Hugh Blair, Robert Burns, and the Invention of Scottish Literature

@article{McIlvanney2005HughBR,
  title={Hugh Blair, Robert Burns, and the Invention of Scottish Literature},
  author={L. McIlvanney},
  journal={Eighteenth-Century Life},
  year={2005},
  volume={29},
  pages={25 - 46}
}
On 4 May 1787, the day before leaving Edinburgh after his eventful fi rst winter in the Scottish capital, Robert Burns wrote to the Reverend Hugh Blair, retired Professor of Rhetoric and Belles Lettres at Edinburgh University, thanking him for “that kindness, that patronage, that friendship” that the older man had shown him.1 The letter is not fulsome. It is fairly short; it has none of the vivid, Shandean banter that enlivens Burns’s letters to more congenial correspondents; and it is one of a… Expand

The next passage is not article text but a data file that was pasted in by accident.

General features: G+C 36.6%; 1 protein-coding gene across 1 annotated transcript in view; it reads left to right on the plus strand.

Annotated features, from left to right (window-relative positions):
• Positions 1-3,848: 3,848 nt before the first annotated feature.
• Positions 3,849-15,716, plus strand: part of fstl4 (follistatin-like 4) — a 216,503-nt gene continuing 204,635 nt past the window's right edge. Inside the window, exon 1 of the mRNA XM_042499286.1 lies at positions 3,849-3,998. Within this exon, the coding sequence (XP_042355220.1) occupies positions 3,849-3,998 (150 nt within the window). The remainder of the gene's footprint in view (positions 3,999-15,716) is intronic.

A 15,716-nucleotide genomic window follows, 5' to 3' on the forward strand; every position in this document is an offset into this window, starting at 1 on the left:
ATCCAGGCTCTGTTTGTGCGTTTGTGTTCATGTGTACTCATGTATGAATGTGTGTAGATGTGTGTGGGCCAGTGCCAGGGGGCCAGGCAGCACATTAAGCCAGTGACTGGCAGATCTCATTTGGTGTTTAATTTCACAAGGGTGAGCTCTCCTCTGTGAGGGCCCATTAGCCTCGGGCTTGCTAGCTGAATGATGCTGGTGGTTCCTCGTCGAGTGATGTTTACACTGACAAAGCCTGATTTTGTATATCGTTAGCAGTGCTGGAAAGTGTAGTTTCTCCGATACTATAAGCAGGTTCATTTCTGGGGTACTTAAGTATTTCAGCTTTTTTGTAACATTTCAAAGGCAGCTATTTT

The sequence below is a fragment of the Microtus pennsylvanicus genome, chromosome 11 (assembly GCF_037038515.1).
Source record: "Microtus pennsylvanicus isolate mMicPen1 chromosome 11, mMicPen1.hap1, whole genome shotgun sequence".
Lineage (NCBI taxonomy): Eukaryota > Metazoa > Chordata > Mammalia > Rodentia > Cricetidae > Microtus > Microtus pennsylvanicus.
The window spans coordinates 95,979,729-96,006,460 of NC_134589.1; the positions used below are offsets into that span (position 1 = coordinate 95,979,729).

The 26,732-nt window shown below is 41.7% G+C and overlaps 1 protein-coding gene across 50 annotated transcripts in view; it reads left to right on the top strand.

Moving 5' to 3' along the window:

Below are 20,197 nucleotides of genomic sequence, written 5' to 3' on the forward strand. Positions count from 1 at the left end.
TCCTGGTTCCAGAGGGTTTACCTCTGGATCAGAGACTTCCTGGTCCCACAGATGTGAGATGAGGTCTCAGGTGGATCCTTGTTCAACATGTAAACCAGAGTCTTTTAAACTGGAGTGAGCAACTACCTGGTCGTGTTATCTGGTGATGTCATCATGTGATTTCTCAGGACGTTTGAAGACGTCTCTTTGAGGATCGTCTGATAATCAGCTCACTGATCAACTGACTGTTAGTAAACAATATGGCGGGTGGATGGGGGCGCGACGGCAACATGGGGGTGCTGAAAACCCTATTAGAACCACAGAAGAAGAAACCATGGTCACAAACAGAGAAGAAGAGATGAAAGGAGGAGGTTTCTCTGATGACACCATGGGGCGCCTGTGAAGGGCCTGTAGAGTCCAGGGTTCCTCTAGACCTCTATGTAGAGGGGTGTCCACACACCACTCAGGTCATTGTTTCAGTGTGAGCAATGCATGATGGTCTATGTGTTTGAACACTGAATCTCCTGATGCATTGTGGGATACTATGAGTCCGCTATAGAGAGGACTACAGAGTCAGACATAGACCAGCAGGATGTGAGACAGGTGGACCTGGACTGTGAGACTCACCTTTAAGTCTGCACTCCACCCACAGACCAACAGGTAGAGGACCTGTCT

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This widely-praised book looks at the rise and fall of 'Britishness' in literature over the last three centuries. Arguing that for much of its history the subject of 'English Literature' has beenExpand
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